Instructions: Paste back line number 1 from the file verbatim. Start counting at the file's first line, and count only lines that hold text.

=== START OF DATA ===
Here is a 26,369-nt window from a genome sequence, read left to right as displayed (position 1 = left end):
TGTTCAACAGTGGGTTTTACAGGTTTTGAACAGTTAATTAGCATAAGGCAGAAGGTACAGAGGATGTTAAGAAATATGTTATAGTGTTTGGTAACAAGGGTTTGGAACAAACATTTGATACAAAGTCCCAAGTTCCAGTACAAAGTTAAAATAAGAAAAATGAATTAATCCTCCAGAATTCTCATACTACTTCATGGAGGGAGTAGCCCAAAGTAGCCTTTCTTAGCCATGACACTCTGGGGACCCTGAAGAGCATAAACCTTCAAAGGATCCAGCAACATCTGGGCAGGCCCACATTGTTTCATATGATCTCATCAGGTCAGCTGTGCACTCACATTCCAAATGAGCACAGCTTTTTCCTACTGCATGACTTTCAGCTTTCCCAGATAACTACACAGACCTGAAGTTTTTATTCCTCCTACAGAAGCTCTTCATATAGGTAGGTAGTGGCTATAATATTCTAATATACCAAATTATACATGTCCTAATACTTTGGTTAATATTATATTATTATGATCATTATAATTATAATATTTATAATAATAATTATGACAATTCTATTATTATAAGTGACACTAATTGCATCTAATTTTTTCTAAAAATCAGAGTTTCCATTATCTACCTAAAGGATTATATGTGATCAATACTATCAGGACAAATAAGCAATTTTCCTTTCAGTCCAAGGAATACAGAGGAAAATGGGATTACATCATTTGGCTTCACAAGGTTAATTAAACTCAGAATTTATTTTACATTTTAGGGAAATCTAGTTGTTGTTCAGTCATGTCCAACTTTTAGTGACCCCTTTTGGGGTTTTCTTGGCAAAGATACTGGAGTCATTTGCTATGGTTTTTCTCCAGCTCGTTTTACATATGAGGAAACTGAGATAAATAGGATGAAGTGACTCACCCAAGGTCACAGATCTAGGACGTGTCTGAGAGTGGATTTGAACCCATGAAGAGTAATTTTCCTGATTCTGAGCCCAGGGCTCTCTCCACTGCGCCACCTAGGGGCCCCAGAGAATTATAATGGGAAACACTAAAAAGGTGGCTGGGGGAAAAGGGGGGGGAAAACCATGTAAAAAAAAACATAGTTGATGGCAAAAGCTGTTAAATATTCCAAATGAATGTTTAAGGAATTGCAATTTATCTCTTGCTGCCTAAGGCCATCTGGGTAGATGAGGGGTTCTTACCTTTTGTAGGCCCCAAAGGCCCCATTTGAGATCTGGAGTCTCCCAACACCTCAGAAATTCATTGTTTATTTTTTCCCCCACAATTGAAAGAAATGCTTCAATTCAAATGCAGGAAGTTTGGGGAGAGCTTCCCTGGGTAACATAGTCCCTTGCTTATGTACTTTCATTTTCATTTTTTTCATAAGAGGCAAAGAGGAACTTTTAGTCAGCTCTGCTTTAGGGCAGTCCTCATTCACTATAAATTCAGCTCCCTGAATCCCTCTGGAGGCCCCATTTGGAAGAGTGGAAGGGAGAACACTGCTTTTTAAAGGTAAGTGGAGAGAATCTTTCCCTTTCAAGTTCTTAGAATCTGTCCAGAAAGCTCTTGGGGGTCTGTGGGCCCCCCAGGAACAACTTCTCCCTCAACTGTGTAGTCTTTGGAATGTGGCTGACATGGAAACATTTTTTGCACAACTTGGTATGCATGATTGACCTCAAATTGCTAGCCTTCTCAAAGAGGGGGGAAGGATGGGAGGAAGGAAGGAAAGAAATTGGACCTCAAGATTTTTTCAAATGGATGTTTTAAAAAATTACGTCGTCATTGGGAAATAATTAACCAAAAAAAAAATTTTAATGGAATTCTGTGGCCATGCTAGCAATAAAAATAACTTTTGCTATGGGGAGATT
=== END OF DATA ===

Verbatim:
Here is a 26,369-nt window from a genome sequence, read left to right as displayed (position 1 = left end):